Pharmaceutical news today featured another article about a manufacturing plant closure and the layoff of a thousand employees. Demand for pharmaceutical products continues to grow and will continue to grow with changes in healthcare policies and continued life expectancy increase. So where will the products come from if manufacturing facilities are being scaled back or closed?
Products need to be transferred to viable manufacturing sites utilizing state of the art pharmaceutical product and technology transfers. Excellence in pharmaceutical technical transfers is a hallmark of successful organizations today. Transfer teams are guided by trained transfer professionals with an understanding of how to maintain quality while triple constraints (Scope, Schedule, Cost) are fixed. ProPharma Group has successfully utilized the Nine Gate Transfer Process for such technical transfers. The Nine Gate Transfer Process ensures that each stage is completed according to agreed constraints and allows leadership to quickly assess progress utilizing an industry approved best practice.
In this and future blog posts, I will discuss each step of the Nine Gate Transfer Process in greater detail.
First, let’s discuss Gate 1: Assessment. Products to be transferred are divided into manufacturing process sub-categories and reviewed against safety, quality, special customer requirements and profitability. A product matrix is created to display special characteristics of products to be transferred compared to existing processes. The safety matrix section compares Active Pharmaceutical Ingredient (API) exposure limit (EL) data, containment requirements, and raw material handling requirements to available resources. The quality section includes specified raw material, in process and finished goods quality criteria that are outside current validated processes. Special customer requirements such as special filing regulations like ANVISA requirements for Brazil are included and compared against current resource constraints. Finally product profitability is assessed to ensure the transfer plan matches financial plans.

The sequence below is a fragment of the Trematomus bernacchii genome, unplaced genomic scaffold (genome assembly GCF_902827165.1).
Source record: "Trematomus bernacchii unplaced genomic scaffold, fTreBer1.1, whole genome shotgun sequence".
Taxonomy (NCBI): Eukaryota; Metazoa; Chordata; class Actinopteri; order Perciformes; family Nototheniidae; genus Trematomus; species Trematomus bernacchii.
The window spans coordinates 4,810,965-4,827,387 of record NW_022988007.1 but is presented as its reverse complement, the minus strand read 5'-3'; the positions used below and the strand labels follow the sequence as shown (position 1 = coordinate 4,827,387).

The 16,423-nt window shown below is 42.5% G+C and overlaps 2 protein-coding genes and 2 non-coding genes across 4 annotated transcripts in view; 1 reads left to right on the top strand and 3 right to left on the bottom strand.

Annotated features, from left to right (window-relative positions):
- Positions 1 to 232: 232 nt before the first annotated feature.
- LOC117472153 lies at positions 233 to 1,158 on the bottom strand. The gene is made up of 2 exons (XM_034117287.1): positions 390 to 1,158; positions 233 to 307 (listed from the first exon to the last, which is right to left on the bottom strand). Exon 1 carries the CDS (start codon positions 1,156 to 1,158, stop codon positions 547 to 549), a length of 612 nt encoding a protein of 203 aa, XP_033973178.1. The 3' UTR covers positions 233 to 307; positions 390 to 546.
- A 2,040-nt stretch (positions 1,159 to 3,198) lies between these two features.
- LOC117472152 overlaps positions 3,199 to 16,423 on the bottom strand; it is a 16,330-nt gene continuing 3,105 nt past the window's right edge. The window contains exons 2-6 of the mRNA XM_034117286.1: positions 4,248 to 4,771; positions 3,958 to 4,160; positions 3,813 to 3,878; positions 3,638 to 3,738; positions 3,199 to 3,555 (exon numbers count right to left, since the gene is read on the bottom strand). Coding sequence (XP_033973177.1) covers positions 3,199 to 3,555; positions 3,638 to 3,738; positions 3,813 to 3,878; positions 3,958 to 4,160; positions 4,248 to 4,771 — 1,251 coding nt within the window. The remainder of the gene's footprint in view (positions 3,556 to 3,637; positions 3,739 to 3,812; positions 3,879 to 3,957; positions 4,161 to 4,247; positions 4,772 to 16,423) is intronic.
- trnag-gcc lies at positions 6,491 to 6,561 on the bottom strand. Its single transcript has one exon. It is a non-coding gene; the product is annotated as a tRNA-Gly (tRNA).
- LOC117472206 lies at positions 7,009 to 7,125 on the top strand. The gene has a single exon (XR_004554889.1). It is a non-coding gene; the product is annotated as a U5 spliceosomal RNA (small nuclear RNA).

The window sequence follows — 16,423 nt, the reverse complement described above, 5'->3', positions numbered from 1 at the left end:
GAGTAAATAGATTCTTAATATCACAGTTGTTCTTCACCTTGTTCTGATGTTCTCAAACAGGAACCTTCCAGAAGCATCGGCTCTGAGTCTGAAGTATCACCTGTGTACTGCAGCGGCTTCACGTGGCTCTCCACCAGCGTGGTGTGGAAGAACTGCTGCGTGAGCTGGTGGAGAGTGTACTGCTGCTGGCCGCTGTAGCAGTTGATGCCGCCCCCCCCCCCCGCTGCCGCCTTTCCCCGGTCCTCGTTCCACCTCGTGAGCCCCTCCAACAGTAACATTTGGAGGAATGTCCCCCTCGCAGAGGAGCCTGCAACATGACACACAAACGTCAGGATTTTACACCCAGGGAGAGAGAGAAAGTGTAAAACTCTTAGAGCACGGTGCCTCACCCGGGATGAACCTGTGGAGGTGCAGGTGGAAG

Established validated production processes with profitable products (no redevelopment) are transferred first, while products requiring long range, high capital solutions or products that may be discontinued are transferred in later phases, if not eliminated. Representatives from affected departments determine requirements and resource needs to support product transfers. Requirements and resource expectations are documented as a high level transfer plan is developed.
Products are prioritized with individual product scope (i.e. filling only), quantity per year, high level schedule (Q1, 2014) and high level transfer cost. Scope, decision boundaries and milestones are defined to ensure the team and upper management agree on expectations. An escalation matrix is included to provide the appropriate course of action when issues arise.
After the Assessment, you are ready to continue the process with Gate 2: Stakeholder Review.
January 24, 2014
Today we’re back with the next step in the Nine Gate Transfer Process for Moving Production from site to sitea>. So far we’ve covered the first four gates, which you can review in our last blog post....
November 21, 2013
In this, the second entry in the series, I will review Gate 2 of the Nine Gate Transfer Process utilized by ProPharma Group for successful technical transfers. Refer to my first entry for further...
May 7, 2014
As the pharmaceutical supply chain evolves, at some point product/technology transfers will become part of the improvement process. When transferring production from site to site, an array of complex...